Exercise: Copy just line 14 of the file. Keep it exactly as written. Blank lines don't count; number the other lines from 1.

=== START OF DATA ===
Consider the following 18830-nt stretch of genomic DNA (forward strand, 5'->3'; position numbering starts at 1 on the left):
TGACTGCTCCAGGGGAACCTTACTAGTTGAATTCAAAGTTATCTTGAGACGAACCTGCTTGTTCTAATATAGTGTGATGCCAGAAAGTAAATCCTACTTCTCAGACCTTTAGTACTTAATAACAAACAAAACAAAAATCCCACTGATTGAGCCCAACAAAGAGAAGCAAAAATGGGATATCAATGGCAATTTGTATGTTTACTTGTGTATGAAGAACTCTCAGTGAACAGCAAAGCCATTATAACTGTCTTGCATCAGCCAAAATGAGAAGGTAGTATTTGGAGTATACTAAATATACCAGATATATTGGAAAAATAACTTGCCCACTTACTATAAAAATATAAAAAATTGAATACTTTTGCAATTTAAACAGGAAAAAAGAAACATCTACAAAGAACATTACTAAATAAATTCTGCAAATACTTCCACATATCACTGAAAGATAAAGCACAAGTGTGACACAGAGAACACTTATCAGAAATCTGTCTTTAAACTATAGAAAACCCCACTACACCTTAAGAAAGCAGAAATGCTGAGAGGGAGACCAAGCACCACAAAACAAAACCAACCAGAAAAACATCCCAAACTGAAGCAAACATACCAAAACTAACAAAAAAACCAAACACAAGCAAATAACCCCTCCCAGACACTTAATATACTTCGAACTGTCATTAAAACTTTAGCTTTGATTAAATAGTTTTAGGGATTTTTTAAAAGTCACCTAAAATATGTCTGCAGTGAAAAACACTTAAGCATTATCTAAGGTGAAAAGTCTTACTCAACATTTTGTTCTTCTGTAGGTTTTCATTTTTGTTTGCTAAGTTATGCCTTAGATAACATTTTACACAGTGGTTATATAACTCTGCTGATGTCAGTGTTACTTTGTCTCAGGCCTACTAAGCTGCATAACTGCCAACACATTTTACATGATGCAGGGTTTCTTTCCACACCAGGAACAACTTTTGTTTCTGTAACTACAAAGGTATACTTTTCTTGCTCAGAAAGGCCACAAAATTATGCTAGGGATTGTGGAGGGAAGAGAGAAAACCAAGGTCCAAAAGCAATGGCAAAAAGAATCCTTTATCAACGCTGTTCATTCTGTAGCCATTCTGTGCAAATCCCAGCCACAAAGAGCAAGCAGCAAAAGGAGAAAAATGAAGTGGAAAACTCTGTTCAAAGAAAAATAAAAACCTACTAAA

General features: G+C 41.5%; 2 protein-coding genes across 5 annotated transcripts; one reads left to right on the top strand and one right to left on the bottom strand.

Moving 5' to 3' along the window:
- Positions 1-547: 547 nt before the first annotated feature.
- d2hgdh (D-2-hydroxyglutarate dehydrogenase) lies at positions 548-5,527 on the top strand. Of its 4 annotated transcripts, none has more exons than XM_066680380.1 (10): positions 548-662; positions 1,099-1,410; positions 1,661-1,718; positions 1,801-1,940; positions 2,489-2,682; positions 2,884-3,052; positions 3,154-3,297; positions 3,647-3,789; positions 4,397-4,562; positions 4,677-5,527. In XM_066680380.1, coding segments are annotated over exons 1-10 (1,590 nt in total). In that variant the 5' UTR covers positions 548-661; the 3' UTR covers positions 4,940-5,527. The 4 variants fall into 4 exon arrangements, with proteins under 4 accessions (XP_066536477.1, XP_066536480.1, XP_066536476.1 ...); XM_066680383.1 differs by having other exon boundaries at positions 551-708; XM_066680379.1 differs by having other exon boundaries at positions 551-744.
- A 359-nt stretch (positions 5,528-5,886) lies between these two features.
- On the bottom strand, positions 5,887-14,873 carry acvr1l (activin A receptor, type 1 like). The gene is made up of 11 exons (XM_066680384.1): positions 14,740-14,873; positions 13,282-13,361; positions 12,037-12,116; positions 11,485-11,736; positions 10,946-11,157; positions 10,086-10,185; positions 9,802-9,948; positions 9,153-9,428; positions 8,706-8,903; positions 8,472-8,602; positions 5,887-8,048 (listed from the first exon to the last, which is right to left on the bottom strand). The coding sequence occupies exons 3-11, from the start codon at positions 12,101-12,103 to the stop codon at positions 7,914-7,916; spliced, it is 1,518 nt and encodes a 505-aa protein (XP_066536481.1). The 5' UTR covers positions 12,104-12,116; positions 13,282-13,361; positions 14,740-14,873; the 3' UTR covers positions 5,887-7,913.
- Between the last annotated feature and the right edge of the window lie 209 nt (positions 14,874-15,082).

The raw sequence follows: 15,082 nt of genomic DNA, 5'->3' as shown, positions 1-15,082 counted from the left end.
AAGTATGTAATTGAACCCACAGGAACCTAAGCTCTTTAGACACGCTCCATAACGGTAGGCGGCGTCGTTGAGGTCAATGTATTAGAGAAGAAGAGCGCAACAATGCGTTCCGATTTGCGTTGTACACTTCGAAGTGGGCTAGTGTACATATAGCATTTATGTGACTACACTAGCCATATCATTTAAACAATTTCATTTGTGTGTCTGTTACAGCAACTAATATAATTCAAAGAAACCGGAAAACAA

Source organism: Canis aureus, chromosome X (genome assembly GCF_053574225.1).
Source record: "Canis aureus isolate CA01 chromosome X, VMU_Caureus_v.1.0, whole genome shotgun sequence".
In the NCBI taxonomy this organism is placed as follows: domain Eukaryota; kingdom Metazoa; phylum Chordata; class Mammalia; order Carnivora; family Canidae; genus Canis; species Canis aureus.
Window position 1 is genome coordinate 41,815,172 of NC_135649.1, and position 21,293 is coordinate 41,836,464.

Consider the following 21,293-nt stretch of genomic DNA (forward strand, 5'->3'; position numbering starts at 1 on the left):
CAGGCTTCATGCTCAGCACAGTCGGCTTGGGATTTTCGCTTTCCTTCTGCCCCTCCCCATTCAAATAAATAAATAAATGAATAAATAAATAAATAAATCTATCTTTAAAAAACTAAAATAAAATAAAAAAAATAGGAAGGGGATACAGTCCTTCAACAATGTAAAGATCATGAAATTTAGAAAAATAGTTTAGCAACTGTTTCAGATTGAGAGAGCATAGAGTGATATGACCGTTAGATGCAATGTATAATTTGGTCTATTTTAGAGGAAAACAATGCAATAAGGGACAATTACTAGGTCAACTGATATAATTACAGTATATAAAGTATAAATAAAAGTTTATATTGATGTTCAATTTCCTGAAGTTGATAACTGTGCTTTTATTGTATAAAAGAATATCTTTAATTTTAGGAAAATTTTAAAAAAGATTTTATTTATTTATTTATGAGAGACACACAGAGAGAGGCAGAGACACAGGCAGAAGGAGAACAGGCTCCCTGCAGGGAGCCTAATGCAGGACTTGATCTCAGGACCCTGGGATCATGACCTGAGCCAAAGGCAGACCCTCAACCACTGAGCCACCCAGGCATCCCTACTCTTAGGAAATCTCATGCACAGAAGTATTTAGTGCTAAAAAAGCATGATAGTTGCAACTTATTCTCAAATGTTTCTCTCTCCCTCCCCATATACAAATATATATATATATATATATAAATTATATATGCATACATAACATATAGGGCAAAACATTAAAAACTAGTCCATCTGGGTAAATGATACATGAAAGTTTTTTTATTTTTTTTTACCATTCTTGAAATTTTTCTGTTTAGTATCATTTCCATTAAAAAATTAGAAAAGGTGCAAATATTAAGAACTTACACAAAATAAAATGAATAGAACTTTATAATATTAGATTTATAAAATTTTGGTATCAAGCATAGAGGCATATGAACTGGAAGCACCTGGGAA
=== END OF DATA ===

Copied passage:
In the NCBI taxonomy this organism is placed as follows: domain Eukaryota; kingdom Metazoa; phylum Chordata; class Mammalia; order Carnivora; family Canidae; genus Canis; species Canis aureus.